Diverticulosis is the formation of numerous tiny pockets, or diverticula, in the lining of the bowel. Diverticula, which can range from pea-size to much larger, are formed by increased pressure on weakened spots of the intestinal walls by gas, waste, or liquid. Diverticula can form while straining during a bowel movement, such as with constipation. Diverticulosis is very common and occurs in 10% of people over age 40 and in 50% of people over age 60. Most people will have no or few symptoms from diverticula.
Symptoms: Symptoms of diverticulitis which may include: 1. Alternating diarrhea and constipation. 2. Painful cramps or tenderness in the lower abdomen. 3. Chills or fever. Diagnosis: Tests may include X-rays, CT scanning, ultrasound testing, a sigmoidoscopy, colonoscopy, and blood tests to look for signs of infection or the extent of bleeding. In people with rapid, heavy rectal bleeding, the doctor may perform a procedure called angiography to locate the source of the bleeding.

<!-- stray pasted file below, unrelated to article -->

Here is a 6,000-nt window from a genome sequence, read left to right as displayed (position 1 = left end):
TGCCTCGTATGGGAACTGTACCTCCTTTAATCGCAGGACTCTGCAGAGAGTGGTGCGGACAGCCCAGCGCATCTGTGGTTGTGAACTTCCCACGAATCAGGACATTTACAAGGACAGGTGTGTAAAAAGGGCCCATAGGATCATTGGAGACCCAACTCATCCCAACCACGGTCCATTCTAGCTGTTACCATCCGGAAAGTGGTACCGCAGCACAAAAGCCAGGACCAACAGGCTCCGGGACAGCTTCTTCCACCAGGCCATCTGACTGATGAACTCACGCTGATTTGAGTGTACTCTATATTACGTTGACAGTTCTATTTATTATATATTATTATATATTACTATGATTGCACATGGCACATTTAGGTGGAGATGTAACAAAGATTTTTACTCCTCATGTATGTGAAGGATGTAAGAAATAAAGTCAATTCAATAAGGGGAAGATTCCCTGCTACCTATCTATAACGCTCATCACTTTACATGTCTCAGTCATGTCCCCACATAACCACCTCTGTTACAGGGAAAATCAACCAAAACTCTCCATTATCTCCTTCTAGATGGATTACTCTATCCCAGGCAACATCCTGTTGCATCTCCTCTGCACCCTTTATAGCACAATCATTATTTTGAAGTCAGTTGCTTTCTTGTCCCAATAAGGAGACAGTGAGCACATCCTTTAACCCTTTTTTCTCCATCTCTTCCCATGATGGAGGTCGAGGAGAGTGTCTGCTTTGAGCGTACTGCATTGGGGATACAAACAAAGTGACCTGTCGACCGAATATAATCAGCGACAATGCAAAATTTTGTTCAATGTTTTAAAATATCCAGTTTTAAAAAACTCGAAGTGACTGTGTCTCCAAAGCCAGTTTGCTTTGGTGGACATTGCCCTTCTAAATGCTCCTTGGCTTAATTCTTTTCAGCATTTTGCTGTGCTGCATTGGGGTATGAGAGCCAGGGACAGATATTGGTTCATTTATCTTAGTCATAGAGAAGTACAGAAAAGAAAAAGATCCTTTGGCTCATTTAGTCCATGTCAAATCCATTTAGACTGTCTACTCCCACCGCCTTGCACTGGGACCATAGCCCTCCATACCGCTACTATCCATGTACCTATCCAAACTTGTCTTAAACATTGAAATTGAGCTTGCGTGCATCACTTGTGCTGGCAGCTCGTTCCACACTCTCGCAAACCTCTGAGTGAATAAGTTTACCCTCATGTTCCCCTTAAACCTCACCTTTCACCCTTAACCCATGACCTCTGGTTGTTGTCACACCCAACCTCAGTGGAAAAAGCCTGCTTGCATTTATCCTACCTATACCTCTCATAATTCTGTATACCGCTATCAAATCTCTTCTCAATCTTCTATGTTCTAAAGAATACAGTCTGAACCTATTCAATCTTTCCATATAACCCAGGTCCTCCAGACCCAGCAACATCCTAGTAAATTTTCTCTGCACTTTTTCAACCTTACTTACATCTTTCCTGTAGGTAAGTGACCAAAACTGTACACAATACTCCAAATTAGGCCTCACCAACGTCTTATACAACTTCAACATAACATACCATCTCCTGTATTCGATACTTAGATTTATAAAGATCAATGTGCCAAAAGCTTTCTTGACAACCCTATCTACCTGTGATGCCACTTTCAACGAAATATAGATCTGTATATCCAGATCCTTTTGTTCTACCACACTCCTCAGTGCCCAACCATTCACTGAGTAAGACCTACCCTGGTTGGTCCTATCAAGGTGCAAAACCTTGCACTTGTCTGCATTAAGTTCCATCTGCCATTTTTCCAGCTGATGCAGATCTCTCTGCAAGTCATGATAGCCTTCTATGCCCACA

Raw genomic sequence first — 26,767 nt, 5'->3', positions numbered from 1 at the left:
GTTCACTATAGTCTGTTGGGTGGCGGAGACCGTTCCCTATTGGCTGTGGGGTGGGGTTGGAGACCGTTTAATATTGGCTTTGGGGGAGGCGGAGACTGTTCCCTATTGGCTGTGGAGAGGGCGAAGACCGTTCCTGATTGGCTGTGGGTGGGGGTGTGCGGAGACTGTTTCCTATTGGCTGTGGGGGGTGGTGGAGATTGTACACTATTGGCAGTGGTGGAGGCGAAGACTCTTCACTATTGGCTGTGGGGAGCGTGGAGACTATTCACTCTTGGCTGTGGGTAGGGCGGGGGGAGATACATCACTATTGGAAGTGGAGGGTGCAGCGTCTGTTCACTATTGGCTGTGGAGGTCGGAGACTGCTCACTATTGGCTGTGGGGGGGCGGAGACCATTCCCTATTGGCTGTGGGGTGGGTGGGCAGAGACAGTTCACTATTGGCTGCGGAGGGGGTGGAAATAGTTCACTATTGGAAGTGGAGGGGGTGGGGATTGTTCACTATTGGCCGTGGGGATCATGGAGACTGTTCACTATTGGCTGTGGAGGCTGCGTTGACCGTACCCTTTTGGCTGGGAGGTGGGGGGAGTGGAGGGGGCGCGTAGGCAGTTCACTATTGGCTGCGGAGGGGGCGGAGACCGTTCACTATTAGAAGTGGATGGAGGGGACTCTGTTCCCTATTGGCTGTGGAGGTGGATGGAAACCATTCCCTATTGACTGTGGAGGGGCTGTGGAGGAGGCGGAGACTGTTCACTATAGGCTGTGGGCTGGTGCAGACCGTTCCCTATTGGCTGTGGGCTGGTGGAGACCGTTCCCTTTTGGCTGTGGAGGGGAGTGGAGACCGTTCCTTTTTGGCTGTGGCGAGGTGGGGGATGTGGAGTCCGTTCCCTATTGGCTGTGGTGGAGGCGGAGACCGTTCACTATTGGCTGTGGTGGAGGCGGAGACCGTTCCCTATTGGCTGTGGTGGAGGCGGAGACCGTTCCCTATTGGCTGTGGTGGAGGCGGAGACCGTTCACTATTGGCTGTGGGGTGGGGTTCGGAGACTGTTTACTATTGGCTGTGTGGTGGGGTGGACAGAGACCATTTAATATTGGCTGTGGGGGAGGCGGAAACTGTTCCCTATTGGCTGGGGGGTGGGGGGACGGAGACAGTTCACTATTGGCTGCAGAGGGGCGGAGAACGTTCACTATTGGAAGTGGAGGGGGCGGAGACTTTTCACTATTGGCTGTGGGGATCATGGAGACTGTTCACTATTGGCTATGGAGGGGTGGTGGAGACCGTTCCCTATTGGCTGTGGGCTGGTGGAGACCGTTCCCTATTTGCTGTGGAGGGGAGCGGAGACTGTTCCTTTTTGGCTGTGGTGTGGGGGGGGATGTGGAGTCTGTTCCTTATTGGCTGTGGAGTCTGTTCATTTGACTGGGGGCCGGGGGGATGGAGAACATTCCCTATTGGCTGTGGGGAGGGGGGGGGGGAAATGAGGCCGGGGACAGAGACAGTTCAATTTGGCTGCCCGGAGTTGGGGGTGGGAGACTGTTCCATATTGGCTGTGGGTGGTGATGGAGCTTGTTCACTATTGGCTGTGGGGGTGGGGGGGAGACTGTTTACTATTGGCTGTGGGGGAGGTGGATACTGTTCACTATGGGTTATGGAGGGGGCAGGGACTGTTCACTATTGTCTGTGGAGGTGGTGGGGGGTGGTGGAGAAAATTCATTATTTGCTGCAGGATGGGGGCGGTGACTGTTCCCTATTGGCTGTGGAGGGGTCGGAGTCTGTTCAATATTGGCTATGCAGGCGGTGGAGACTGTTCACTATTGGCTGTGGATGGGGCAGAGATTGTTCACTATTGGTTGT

Treament: Antibiotics, to treat infection. A liquid diet for a few days while your bowel heals. Once your symptoms improve, you can gradually add solid food to your diet. An over-the-counter pain reliever, such as acetaminophen (Tylenol, others).
Epidemology: Rates of diverticulitis are also rising. The prevalence of diverticula in colon increases substantially with age. Under the age of 30, only 1 to 2% of patients have diverticulosis. In early autopsy studies from the 1920s to the 1940s, overall prevalence was reported as 2 to 10%.Prevalence increases to 50 to 66% in patients older than age 80 years. Approximately 10 to 25% of patients with diverticulosis will develop diverticulitis. The prevalence of the disease in men is approximately equal to that of women.